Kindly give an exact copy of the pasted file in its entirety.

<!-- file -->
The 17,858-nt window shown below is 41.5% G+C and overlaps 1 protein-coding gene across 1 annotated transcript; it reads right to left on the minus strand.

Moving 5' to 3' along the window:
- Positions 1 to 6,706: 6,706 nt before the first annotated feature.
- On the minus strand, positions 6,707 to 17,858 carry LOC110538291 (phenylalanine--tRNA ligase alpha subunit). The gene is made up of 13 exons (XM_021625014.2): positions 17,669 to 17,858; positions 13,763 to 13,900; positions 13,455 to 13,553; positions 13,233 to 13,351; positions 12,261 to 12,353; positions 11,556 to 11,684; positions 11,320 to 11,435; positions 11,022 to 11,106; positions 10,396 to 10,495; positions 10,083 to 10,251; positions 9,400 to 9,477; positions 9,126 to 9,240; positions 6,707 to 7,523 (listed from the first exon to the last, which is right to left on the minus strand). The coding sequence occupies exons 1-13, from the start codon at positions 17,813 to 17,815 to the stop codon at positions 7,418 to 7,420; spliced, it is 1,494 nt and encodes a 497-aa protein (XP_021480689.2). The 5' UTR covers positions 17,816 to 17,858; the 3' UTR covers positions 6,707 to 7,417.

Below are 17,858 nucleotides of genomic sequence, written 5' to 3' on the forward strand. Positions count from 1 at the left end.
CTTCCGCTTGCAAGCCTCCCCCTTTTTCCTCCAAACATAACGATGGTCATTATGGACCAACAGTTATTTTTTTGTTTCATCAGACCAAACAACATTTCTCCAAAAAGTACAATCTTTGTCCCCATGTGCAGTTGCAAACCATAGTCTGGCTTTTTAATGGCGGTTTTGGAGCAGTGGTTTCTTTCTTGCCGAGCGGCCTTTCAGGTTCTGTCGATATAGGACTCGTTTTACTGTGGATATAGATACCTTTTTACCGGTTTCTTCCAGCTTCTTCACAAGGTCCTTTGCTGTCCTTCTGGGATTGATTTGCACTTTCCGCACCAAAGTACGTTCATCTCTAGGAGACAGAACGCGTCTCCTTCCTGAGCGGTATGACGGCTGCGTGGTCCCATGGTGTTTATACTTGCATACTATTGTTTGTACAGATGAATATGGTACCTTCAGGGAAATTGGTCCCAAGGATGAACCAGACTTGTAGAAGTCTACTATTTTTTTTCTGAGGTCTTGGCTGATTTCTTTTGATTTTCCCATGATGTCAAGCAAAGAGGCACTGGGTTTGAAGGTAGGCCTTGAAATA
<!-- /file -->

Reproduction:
The 17,858-nt window shown below is 41.5% G+C and overlaps 1 protein-coding gene across 1 annotated transcript; it reads right to left on the minus strand.

Moving 5' to 3' along the window:
- Positions 1 to 6,706: 6,706 nt before the first annotated feature.
- On the minus strand, positions 6,707 to 17,858 carry LOC110538291 (phenylalanine--tRNA ligase alpha subunit). The gene is made up of 13 exons (XM_021625014.2): positions 17,669 to 17,858; positions 13,763 to 13,900; positions 13,455 to 13,553; positions 13,233 to 13,351; positions 12,261 to 12,353; positions 11,556 to 11,684; positions 11,320 to 11,435; positions 11,022 to 11,106; positions 10,396 to 10,495; positions 10,083 to 10,251; positions 9,400 to 9,477; positions 9,126 to 9,240; positions 6,707 to 7,523 (listed from the first exon to the last, which is right to left on the minus strand). The coding sequence occupies exons 1-13, from the start codon at positions 17,813 to 17,815 to the stop codon at positions 7,418 to 7,420; spliced, it is 1,494 nt and encodes a 497-aa protein (XP_021480689.2). The 5' UTR covers positions 17,816 to 17,858; the 3' UTR covers positions 6,707 to 7,417.

Below are 17,858 nucleotides of genomic sequence, written 5' to 3' on the forward strand. Positions count from 1 at the left end.
CTTCCGCTTGCAAGCCTCCCCCTTTTTCCTCCAAACATAACGATGGTCATTATGGACCAACAGTTATTTTTTTGTTTCATCAGACCAAACAACATTTCTCCAAAAAGTACAATCTTTGTCCCCATGTGCAGTTGCAAACCATAGTCTGGCTTTTTAATGGCGGTTTTGGAGCAGTGGTTTCTTTCTTGCCGAGCGGCCTTTCAGGTTCTGTCGATATAGGACTCGTTTTACTGTGGATATAGATACCTTTTTACCGGTTTCTTCCAGCTTCTTCACAAGGTCCTTTGCTGTCCTTCTGGGATTGATTTGCACTTTCCGCACCAAAGTACGTTCATCTCTAGGAGACAGAACGCGTCTCCTTCCTGAGCGGTATGACGGCTGCGTGGTCCCATGGTGTTTATACTTGCATACTATTGTTTGTACAGATGAATATGGTACCTTCAGGGAAATTGGTCCCAAGGATGAACCAGACTTGTAGAAGTCTACTATTTTTTTTCTGAGGTCTTGGCTGATTTCTTTTGATTTTCCCATGATGTCAAGCAAAGAGGCACTGGGTTTGAAGGTAGGCCTTGAAATA